Your project will probably roll a lot at this stage. This will straighten out as you complete the construction of the bag.

Sewing The Bag Together:

Fold bag in half, bringing foundation chain in front of last row worked, right side out. You will be working through a remaining loop from the foundation chain and through the third loop on last row worked.

Seam: Ch 1, [insert hook through starting ch and 3rd loop of corresponding st in last row, yo and draw through both sts and loop on hook] across to seam. Do not finish off. Continue to handles.

TOP: Worked in joined rounds.

After slip stitching the rows of your bag together, you now essentially have a tube that is open at the top and bottom. The starting tail is located at the “bottom” of your bag and the last slip stitch of your join is located at the “top” of your bag.

Round 1: Ch 1. Sc in each row end around. Sl st to first sc to join. (33) (Crochet this round loosely, so that the top of the bag does not pull in too much.)

Round 2: Ch 1. Sl st in each st around. Sl st to first sl st to join. (33)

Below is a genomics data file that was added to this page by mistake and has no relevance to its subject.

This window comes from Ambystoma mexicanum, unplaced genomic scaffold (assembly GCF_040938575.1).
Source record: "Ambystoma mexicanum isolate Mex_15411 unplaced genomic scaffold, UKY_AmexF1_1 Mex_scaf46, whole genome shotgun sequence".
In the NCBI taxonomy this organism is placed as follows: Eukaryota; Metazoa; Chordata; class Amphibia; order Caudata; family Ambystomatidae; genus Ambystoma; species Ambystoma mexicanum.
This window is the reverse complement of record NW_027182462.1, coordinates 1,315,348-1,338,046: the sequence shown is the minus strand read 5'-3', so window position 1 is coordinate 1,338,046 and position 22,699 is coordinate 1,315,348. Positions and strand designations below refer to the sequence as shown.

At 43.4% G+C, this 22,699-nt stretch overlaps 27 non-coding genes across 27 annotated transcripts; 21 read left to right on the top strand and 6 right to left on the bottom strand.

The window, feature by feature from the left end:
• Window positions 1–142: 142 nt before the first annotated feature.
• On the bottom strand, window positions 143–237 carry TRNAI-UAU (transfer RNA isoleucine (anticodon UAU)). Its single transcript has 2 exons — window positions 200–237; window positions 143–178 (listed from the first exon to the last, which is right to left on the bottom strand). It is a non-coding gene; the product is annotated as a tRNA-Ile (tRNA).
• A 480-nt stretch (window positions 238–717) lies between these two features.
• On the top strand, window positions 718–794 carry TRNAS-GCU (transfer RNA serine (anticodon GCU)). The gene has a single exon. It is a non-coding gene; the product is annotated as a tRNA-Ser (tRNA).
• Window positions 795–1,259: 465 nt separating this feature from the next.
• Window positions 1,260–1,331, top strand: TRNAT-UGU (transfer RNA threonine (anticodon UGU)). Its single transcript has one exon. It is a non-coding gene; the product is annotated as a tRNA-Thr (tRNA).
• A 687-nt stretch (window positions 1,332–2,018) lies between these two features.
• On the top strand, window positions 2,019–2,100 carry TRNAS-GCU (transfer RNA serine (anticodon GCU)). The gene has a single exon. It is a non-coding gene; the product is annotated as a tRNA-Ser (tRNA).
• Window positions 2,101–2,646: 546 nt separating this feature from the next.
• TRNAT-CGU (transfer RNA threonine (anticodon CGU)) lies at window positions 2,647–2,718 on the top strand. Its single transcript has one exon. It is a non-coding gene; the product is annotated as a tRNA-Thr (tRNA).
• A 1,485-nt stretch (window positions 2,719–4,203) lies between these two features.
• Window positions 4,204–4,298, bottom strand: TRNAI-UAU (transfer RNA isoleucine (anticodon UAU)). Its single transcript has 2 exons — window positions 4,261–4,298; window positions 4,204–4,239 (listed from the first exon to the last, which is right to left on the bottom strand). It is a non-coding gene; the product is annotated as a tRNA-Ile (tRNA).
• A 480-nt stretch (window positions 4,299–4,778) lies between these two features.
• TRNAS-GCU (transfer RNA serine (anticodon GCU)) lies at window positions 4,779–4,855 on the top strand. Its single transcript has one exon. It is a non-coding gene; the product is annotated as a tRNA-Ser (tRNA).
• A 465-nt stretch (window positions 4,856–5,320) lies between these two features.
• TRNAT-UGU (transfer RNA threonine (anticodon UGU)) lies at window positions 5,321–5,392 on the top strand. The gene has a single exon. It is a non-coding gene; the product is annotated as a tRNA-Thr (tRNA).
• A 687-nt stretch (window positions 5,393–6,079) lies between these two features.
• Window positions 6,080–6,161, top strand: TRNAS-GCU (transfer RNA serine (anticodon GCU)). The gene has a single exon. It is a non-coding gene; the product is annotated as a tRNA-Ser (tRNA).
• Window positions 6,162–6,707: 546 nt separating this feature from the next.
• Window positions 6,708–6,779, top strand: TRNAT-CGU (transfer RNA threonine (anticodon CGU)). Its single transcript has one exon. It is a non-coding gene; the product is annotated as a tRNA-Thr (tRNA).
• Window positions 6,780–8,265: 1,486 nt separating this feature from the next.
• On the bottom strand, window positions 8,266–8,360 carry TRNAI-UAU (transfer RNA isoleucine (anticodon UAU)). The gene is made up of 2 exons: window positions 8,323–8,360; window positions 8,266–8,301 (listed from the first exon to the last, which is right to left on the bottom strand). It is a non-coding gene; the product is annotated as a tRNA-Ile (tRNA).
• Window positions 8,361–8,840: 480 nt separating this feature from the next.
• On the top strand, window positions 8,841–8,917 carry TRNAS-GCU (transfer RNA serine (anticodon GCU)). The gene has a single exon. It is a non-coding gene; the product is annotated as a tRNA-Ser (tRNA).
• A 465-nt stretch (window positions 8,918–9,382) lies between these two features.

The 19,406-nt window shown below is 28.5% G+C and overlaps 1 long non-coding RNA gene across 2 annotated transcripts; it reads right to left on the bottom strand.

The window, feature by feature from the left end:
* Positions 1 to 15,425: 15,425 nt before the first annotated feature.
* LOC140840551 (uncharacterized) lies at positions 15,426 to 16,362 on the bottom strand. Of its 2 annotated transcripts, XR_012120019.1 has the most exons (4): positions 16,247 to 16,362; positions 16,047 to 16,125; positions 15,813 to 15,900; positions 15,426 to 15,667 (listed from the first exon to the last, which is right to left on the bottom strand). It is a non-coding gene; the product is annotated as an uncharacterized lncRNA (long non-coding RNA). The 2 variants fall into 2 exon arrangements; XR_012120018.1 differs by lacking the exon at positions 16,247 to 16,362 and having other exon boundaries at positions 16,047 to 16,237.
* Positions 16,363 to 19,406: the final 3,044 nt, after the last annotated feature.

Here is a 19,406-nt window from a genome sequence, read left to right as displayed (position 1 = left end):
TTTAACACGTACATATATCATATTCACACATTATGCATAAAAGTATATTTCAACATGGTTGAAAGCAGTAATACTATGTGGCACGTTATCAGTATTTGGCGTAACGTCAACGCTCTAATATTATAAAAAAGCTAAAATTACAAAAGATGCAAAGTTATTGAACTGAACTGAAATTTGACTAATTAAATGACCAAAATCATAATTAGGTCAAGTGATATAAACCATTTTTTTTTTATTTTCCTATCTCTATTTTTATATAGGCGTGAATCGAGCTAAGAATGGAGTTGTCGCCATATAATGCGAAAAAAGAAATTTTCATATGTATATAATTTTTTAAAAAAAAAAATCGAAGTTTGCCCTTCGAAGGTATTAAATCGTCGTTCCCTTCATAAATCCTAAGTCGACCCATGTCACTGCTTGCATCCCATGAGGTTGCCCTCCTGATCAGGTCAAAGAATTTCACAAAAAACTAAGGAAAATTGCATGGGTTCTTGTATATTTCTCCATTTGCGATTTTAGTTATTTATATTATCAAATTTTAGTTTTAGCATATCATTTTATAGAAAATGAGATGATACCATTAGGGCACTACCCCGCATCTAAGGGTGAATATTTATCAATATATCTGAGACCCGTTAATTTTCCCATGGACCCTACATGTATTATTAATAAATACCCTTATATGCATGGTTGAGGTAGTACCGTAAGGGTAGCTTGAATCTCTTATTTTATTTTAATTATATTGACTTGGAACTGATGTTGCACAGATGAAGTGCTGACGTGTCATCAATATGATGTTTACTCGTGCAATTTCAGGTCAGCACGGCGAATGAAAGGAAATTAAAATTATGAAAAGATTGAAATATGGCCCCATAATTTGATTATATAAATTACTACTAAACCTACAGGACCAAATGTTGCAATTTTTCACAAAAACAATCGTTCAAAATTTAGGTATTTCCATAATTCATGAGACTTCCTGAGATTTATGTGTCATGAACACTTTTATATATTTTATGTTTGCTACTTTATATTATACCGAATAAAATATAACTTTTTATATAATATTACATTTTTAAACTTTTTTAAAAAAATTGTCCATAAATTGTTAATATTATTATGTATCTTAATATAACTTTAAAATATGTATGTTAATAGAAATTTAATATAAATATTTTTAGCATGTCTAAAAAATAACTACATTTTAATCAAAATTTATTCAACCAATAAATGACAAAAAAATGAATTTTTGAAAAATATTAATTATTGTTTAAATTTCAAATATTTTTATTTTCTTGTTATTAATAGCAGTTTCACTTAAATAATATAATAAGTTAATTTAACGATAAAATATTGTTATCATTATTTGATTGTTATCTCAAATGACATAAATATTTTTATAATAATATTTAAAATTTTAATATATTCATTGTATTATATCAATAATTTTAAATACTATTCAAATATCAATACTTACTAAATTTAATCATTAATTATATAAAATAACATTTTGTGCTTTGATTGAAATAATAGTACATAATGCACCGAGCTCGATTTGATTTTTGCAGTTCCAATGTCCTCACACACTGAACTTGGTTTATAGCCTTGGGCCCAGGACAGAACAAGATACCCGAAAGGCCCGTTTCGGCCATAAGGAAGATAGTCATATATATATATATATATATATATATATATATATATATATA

Round 3: Ch 1. Working into 2 loops behind sl sts in prev round, sc in each st around. Sl st to first sc to join. (33)

Round 4: Ch 1. Sc in first 5 stitches. Ch 9. Sk 9 sts. Sc in next 8 sts. Ch 9. Sk 9 sts. Sc in next 2 stitches. Sc in join. Sl st to first sc to join. (34)

Round 5: Ch 1. [Sc in each st to ch-sp. Sc 9 in ch-sp] twice. Sc in each st to end. Sl st to first sc to join. (34)

Round 6: Repeat Round 2. (34)

Finish off.

Closing the Bottom of the Bag:

Turn your bag inside out. Using your initial tail and a yarn needle, whip stitch the two sides together across the bottom of the bag to close it up. Finish off.
Weave in all your ends and turn the bag right side out.

Note: Feel free to sell finished products made with this pattern. If finished products are posted online, please include a reference/credit to this pattern. Do not distribute or claim the pattern as your own, or alter and use my photos to market your finished products. Do not use this pattern to create video tutorials.